Yet it was while looking into wider elements of the special that the ‘Son of Blackbird’ story emerged. That’s because the road to the SR-72, like the story itself, really begins with the high speed strike weapon (HSSW), a hypersonic cruise missile program still in its formative stages. The Skunk Works wants to change the paradigm on the cost of hypersonics and, for the missile at least, is trying to alter the ‘silver bullet’ mindset around this propulsion technology. If the hypersonic weapon becomes affordable then so to, argues the company, can larger scale applications – including ISR/strike.
HSSW - first steps on the path to affordable hypersonics? (Lockheed Martin)
But it takes more than mass production of missiles and repeatable hypersonic know-how to when it comes to developing a Blackbird-sized penetrating ISR platform. That’s where Lockheed Martin’s apparent breakthrough in turbine based combined cycle propulsion comes in. The game changer is the ability to integrate a scramjet for hypersonic performance with a slightly modified version of an existing combat engine for the subsonic and supersonic part of the flight.
SR-72 viewed from above (Lockheed Martin/AWST)
You can read Lockheed Martin’s take on the story here, and a comparison of the SR-71 and SR-72 engine cycles here. Also, for excellent weekend viewing, here’s a classic Aviation Week produced video on the SR-71.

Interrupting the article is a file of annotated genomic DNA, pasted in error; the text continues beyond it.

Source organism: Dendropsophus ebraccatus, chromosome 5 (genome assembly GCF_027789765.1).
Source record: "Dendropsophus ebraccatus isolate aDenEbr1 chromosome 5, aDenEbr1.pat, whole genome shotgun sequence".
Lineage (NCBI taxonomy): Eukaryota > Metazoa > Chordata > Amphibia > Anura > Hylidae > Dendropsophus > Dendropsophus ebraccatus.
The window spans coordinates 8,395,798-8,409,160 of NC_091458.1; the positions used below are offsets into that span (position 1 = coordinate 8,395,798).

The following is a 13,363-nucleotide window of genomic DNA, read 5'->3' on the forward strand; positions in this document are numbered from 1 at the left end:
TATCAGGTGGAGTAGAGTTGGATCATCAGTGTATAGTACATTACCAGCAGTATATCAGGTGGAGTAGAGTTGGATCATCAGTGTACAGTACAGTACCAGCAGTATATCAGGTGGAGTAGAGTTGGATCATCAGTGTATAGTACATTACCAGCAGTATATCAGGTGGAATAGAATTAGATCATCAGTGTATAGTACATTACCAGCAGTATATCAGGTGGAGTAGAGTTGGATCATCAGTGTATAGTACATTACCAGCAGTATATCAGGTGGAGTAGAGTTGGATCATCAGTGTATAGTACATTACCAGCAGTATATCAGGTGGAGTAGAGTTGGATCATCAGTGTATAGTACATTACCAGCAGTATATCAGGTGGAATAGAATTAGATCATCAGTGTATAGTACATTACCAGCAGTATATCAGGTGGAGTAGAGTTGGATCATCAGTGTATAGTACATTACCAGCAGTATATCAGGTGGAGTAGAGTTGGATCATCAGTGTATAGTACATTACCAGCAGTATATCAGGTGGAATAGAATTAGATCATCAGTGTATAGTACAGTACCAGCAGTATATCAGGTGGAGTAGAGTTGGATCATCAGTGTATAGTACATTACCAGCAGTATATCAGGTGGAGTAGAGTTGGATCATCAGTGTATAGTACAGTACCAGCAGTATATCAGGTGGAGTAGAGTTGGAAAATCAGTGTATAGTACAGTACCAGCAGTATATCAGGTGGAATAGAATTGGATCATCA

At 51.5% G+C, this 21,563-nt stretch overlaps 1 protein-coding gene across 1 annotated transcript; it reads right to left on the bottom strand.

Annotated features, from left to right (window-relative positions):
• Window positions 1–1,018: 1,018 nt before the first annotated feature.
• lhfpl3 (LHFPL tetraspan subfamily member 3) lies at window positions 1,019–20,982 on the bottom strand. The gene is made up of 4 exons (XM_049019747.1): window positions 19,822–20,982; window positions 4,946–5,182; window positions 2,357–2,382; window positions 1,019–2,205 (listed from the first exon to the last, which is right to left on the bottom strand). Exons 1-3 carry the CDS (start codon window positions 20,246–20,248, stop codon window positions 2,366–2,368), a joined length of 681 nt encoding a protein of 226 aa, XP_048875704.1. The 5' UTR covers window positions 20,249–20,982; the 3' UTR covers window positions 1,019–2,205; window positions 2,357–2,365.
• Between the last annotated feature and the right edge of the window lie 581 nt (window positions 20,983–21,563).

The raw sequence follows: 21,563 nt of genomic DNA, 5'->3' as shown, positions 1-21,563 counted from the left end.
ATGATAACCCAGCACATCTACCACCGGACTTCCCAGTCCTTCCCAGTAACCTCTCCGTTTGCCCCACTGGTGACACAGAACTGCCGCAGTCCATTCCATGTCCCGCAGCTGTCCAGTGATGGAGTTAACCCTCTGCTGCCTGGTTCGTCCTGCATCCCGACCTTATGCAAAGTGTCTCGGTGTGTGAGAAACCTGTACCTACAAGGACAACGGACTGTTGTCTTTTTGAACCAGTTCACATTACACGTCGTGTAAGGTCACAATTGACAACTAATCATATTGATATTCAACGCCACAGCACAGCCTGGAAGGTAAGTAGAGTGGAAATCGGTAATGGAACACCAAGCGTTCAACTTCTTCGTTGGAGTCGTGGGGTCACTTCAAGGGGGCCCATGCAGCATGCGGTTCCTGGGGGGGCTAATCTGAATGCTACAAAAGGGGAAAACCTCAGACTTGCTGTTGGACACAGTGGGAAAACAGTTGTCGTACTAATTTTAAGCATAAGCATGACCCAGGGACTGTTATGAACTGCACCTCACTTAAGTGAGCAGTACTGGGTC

My travels (all flown at subsonic speeds unfortunately) for the special took me from San Jose, Calif, to a remote rocket range some 300 km north of the Arctic Circle in Norway, and back to the Society of Experimental Test Pilots (SETP) meeting in Anaheim, Calif. The AIAA’s Joint Propulsion Conference at San Jose provided a good entre to the HSSW story, which begins on p.36 of this week’s edition, while the SETP provided a chance to meet Lt Col Timothy Jorris of the U.S. Air Force’s Hypersonic Combined Test Force and Capt. Thomas Meagher, who piloted the B-52H that launched the final X-51A on its successful flight on May 1. The story of how the test team battled against the odds to get the X-51A to the release spot at the right time and place is related on p.40.
Off the California coast, at the edge of its flight envelope, the B-52H readies to launch final X-51A on May 1. (USAF)
As the X-51A story shows, getting to test condition is half the battle when it comes to hypersonics research. However the challenges can be just as great, if not harder, when the experiment relies on ground launched rockets to put the payload into the correct test window. The Hyper Hurdles feature starting on p.38, describes the incredible frustrations encountered by the Australian Scramspace project during the attempted hypersonic test of its scramjet payload on Sept 17.
With the failure visually undetectable at first Scramspace launches from the Andoya Rocket Range (UQ)
Seconds later and the vehicle begins to go wildly off course (UQ)
Led by the University of Queensland, the remarkably ambitious flight ended before it could properly achieve test condition when part of the first stage booster failed on launch. Despite the loss of the experiment, Australian expertise in the rarified world of hypersonics research was boosted by the Scramspace project and the country’s pioneering skills in the field will be honed because of it.